and Bernie Ecclestone's Formula One Management have reached an agreement to extend a relationship that dates back to 1996, the network's first full season on the air, it was announced earlier this week.
will continue to offer its long-running live coverage of the FIA F1 World Championship in the United States, including live coverage of qualifying and practice sessions.
“The global F1 fan base is one of the most passionate in all of motor sports,” said SPEED
president Hunter Nickell. “In America, fans gather at all hours of the morning -- with races coming in from places like Malaysia, Singapore and Monaco -- to watch SPEED
and cheer their favourite drivers and constructors. We look forward to continuing and expanding our relationship with these fans, both on air and through SPEEDtv.com
“I've been on pins and needles waiting for this new agreement, and I've lost track of how many questions I've answered from our viewers regarding what the future holds, whether we'll see much of our colleague Peter Windsor in his new role as a team boss, and so much more,” continued Bob Varsha, the long-time SPEED
voice of F1.
“Anyone who was a part of the paddock fun at the old USGP at Indy knows that our fans are smart, loyal and vocal. I look forward to trying to give them what they expect on grand prix weekends for years to come.”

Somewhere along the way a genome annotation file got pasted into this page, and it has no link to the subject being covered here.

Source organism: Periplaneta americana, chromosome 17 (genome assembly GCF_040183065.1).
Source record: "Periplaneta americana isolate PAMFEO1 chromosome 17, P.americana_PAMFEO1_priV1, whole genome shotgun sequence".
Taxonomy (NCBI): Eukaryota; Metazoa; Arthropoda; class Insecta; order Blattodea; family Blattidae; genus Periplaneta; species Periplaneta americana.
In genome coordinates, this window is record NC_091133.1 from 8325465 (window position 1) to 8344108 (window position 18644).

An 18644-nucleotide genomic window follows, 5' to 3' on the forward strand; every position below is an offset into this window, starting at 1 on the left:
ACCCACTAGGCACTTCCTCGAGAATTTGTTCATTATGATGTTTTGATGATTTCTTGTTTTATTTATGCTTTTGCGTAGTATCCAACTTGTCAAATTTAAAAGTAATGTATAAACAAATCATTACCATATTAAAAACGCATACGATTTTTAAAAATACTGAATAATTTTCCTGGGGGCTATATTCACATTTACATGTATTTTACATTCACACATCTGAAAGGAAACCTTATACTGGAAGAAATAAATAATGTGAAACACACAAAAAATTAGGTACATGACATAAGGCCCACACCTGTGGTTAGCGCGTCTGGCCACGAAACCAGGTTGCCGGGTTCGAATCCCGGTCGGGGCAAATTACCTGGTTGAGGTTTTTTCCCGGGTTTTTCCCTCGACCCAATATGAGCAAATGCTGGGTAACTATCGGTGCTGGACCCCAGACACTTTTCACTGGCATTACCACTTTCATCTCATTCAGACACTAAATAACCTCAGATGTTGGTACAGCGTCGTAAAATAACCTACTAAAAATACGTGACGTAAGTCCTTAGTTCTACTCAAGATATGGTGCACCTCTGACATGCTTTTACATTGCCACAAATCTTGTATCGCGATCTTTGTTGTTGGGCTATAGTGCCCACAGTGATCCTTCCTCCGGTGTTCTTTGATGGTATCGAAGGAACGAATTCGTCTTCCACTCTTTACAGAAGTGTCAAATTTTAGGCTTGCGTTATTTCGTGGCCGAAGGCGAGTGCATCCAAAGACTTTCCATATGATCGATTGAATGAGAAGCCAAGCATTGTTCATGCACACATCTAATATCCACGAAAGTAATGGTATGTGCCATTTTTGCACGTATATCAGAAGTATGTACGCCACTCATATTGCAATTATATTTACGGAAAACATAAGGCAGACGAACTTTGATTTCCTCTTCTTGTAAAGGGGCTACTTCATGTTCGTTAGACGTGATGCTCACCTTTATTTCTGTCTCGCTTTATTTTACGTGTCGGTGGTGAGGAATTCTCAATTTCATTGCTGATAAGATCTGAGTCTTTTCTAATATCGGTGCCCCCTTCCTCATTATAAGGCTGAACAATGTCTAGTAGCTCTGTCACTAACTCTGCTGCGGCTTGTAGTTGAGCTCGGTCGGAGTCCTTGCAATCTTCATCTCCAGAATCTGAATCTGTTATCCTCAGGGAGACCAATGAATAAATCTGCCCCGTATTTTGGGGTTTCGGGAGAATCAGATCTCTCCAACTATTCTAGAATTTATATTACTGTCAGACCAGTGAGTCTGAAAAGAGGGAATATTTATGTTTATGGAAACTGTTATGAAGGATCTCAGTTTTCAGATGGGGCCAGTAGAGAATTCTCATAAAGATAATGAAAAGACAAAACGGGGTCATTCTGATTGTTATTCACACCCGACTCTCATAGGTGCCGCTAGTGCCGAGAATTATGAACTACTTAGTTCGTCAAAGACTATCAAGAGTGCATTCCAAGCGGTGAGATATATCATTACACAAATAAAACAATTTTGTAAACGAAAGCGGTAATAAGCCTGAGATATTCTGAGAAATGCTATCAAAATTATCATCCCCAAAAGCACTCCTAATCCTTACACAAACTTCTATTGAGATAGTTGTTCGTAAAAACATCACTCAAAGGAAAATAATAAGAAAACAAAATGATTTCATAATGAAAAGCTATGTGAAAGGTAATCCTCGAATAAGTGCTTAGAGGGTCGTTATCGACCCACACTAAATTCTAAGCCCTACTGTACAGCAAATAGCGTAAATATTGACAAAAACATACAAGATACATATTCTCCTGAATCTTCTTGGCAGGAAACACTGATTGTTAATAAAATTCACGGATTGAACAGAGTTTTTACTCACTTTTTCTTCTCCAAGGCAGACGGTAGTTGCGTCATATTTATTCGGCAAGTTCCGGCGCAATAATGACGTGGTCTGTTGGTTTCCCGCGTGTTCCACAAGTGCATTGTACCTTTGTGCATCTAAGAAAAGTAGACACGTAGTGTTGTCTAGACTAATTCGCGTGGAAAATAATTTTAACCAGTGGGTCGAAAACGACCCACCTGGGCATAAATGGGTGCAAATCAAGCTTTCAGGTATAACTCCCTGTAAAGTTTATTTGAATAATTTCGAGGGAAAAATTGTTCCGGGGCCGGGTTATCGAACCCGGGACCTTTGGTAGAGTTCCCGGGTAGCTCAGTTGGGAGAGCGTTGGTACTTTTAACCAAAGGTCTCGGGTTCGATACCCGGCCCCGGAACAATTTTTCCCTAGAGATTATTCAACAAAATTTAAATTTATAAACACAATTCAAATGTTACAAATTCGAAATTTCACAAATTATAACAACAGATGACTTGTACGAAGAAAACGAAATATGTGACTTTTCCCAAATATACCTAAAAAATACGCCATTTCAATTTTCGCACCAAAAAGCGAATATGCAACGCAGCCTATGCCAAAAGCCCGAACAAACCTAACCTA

began covering F1 racing in 1996 with delayed race broadcasts, moving to live coverage in 1997. Beginning in 2010, SPEED
also will have on-line clip usage rights from F1.
“We are delighted with the ability to offer F1 video clips online at SPEEDtv.com
” added Kevin Annison, VP Digital & Interactive Media for SPEED
. “Acquiring broader F1 on-line rights was important to SPEED
as it is one of the most popular sections of the site.”
Four F1 races will air on FOX this season with the SPEED on-air team calling the action. Those four races, which will be consecutive events, have yet to be named.
Varsha already is expecting big things from the 2010 season, which begins March 14 with the Bahrain Grand Prix.
“Every season we think nothing could possibly top the previous one,” Varsha summed-up. “But despite three straight world championships that came down to the final race, followed last year by the unlikely triumph of Jenson Button and Brawn GP, I think 2010 will be even better.
“We'll have the biggest field of cars since the '90s, so knockout qualifying will be crazier than ever. Three new teams, including one from here in the USA, new tracks, new rules, a new points system, no refuelling, narrower front tyres, the return of the Canadian GP and, we are told, the return of Michael Schumacher! What more can we ask?”